Even after the elections, the victors were yet to sheathe their swords. They were not done, marching through the fields and clobbering opponents to irrelevance. They still bayed for blood and angled for a kill. Three days after the March 18 election, Bayo Onanuga, the director of media and publicity of the All Progressives Congress Presidential Campaign Council, kept prancing about, mocking the Igbo that they may not have had the worst, until they stopped interfering in Lagos politics.
He said, “Let 2023 be the last time of Igbo interference in Lagos politics. Let there be no repeat in 2027. Lagos is like Anambra, Imo, any Nigerian state. It is not No Man’s Land, not Federal Capital Territory. It is Yoruba land. Mind your business.
“I hope the Obidients and their LP have now realized that Lagos is not ‘no man’s land’. The state has indigenous owners and today they emphatically made the statement loud and clear”.
Calls by sane minds on him to pull the brakes on the dangerous path he was toeing did not deter Onanuga. He rather boasted, “Let me make myself abundantly clear: the views I express on Twitter are my personal views. I don’t owe anyone any apology for addressing the existential threats of our people. I am after all, first of all a Yoruba, before being a Nigerian.”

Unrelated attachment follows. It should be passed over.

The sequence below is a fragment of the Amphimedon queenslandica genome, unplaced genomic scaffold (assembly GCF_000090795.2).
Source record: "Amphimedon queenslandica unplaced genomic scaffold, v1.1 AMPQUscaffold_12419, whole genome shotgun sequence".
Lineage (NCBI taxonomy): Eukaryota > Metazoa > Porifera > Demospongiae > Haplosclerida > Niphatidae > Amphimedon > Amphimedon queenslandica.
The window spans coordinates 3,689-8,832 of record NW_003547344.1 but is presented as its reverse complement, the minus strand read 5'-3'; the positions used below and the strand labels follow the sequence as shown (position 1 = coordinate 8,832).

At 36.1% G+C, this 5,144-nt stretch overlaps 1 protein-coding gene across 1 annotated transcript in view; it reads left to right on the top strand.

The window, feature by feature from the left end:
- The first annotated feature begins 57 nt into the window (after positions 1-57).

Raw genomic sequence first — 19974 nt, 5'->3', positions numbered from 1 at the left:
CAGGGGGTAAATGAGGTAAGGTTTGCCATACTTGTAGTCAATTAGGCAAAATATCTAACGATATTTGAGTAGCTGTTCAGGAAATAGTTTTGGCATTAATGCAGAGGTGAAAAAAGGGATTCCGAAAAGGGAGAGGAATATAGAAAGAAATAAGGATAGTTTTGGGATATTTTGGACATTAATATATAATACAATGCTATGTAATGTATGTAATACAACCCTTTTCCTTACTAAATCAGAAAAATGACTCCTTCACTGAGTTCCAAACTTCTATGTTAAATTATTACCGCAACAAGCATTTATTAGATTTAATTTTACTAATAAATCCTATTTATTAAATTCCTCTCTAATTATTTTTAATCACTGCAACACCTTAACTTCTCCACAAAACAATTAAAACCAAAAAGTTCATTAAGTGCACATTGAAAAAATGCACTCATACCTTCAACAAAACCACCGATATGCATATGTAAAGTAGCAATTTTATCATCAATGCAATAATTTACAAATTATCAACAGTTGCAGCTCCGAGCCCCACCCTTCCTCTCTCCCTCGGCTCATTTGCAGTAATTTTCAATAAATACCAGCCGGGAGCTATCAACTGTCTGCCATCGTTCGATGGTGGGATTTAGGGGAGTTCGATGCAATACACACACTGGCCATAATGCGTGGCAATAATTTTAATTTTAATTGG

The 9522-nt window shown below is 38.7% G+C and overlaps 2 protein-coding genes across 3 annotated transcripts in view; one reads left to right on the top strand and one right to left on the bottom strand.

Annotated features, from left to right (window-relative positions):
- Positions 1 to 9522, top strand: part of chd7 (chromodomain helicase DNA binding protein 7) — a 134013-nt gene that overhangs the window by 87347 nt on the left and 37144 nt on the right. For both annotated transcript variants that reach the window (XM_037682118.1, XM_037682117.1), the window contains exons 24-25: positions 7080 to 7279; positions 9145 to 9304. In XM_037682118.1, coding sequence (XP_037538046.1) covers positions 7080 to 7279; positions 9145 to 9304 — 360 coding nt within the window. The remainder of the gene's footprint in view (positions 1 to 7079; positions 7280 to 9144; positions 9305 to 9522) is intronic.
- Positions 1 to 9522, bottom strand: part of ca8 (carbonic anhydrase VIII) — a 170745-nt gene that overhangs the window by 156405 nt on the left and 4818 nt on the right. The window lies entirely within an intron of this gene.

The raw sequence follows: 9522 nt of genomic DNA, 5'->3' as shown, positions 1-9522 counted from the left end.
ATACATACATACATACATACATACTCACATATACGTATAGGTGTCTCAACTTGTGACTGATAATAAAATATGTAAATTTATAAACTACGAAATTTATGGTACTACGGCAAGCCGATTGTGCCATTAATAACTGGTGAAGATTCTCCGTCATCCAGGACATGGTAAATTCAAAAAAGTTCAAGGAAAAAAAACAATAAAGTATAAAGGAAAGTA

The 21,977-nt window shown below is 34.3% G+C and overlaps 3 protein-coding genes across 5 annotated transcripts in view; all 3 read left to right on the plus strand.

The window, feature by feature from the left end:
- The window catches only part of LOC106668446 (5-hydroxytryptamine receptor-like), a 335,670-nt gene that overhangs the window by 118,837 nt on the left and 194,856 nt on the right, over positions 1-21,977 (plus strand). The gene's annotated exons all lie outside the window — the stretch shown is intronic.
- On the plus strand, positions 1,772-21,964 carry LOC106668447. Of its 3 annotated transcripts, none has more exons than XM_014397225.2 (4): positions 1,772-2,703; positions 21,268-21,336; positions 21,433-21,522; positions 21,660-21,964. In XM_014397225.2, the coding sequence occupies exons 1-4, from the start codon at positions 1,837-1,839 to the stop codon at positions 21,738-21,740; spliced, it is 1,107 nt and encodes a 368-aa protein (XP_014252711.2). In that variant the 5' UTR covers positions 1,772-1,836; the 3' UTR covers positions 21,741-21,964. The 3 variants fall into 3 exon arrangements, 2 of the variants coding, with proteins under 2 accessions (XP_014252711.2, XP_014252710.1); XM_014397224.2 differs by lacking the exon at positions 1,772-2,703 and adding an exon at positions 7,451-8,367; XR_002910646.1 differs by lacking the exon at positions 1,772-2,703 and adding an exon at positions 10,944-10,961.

Bayo Onanuga is from Ijebu Ode, in Ogun State. Like any other Nigerian from Imo, Bayelsa or Kebbi, he is not an indigene of Lagos State, but has appropriated the rights of living in the state and having a say in what happens in it to the exclusion of others. He is a senior journalist who should have known better but chose to behave otherwise. There are others like him. It may be easy to dismiss their antics and assume that they do not matter. But, indeed, they matter. Sadly, the state is not doing much to address the menace. It is Lagos today, it may happen elsewhere tomorrow. It is about the Igbo today, it may be against other ethnic groups tomorrow.
The danger in condoning or turning a blind eye to these anti-social behaviours is that they fester over time and eat into the fabric of society during which certain groups begin to see themselves as superior to others. The Rwandan genocide, a mass slaughter of Tutsi in Rwanda by members of the Hutu majority, in which an estimated 500,000 to 1,000,000 citizens were killed during the 100-day period from April 7 to mid-July 1994, started like this.
Adolf Hitler, the German maximum ruler, commenced his “final solution to the Jewish question”, in this manner. At the end, an estimated six million Jews were massacred all over Europe during the Second World War. Back here, incendiary comments and hatchet writings by fleeting characters played a big role in the 1966 pogrom and consequent 1967-1970 Civil War.
This is the time for all men and women of goodwill to rise up and call out the ethnic bigots in our midst before they, again, set Nigeria on the edge.